Are You Prepared for a Disaster?

All organizations need a plan to protect employees, clients, business partners, data, and files during a disaster.

Disasters can take many forms for an organization. They might include a compromised computer, a power outage, severe weather, an active shooter situation, a bombing, or a virus. Some of these situations are not as severe as others, but all need a plan to protect employees, clients, business partners, data, and files.

An organization needs a plan which:

  • Identifies levels of disasters and responses
  • Identifies systems, tasks and processes that are critical to the operation of the company
  • Identifies personnel responsible for business recovery activities
  • Identifies alternate operations and processing locations
  • Identifies the resources required to continue to effectively function, such as:
    • Vital Records
    • Office Furniture and Equipment
    • Data Processing Hardware and Software
    • Supplies
    • Business Partners

The basic objectives of a disaster recovery plan should be:

  • To protect personnel, assets and informational resources from further injury or damage
  • To minimize economic losses resulting from interruptions of business activities
  • To provide a plan of action to facilitate an orderly recovery of business operations

Disaster Definitions

Level 1 disasters are considered a loss of power or other business sustaining services for an expected period of up to 48 hours. Damage is not large scale. It may consist of minor damage to the building, lack of access due to weather or city infrastructure conditions or significant hardware/software damage.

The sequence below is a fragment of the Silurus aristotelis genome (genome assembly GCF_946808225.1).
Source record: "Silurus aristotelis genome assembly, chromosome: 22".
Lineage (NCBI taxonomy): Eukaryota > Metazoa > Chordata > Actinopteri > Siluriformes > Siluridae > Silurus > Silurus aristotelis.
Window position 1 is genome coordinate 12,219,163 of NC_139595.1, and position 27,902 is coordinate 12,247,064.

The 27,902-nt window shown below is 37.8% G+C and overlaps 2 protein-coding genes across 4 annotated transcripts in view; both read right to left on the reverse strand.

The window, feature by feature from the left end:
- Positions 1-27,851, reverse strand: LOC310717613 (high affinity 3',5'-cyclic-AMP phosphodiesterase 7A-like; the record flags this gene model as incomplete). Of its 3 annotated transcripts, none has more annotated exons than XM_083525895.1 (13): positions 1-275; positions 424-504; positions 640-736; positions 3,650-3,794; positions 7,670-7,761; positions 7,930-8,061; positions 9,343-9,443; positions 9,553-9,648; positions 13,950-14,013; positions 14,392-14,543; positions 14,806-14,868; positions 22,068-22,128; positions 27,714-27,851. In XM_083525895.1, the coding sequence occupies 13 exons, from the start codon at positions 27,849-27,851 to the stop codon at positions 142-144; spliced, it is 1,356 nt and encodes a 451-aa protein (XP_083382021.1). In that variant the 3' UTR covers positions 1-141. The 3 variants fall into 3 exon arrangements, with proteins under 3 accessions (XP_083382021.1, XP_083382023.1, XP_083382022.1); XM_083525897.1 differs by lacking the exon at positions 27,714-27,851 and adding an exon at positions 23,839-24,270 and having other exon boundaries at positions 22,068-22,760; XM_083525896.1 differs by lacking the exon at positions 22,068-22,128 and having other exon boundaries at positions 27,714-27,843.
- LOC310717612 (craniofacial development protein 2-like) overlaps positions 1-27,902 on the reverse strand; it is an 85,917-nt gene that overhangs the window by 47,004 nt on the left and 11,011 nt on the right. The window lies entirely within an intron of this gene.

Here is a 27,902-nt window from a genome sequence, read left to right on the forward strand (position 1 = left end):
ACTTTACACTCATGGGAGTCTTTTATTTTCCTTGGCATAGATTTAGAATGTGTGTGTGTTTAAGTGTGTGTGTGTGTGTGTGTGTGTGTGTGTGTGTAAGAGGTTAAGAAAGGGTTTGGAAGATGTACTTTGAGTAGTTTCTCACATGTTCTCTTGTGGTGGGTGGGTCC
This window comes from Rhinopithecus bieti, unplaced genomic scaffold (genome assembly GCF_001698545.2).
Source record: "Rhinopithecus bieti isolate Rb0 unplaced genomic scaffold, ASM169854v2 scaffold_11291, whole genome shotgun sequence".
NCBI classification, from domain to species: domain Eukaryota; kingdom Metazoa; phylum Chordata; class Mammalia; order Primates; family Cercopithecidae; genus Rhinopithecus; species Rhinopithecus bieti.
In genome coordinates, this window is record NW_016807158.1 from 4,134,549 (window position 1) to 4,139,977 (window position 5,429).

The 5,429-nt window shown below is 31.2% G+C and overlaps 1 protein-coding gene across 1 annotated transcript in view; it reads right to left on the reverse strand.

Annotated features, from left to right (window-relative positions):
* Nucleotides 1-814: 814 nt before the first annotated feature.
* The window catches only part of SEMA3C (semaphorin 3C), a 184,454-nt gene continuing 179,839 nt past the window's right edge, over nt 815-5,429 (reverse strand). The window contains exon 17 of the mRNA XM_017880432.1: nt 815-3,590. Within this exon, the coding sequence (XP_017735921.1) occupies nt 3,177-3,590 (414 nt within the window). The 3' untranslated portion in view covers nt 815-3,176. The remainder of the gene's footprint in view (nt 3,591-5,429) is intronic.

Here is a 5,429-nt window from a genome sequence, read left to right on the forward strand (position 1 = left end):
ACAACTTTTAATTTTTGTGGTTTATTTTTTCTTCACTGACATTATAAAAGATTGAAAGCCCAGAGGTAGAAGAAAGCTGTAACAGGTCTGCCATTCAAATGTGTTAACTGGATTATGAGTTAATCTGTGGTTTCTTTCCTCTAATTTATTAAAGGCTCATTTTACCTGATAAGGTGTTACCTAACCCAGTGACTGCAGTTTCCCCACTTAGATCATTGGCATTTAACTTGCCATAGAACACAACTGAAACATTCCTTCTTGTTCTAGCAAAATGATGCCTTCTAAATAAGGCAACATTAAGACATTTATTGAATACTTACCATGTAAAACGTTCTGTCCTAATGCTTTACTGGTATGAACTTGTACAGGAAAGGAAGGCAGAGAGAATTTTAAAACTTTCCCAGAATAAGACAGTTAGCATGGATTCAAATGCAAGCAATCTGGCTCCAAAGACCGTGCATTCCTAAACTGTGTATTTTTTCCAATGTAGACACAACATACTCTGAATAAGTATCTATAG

Level 2 disasters are ones in which the outage is expected to last from two to five days. Damage is more serious than Level 1 and may mean heavier losses to equipment and documentation (files, reports, contracts) due to prolonged events (fire, flooding).

Level 3 disasters are ones in which the outage is anticipated to last in excess of five days. Damage could extend to total destruction of the building, requiring replacement and/or significant renovation of the facilities. If a health pandemic occurs, consider this a Level 3 disaster.

Level 4 disasters involve immediate danger of possible injury, such as an active shooter situation. These disasters should be addressed separately because they require active participation immediately from all personnel.

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Disaster Recovery Team (DRT)

The Disaster Recovery Team (DRT) must include members who understand specific aspects of the business. This may include business partners, such as data providers, and technology. The team should meet regularly – perhaps quarterly. If members are not at the same location, connect via a conference site, such as Zoom. Becoming familiar with a product like Zoom or Go To Meeting will better prepare the team to respond to a disaster when everyone is not at the same location.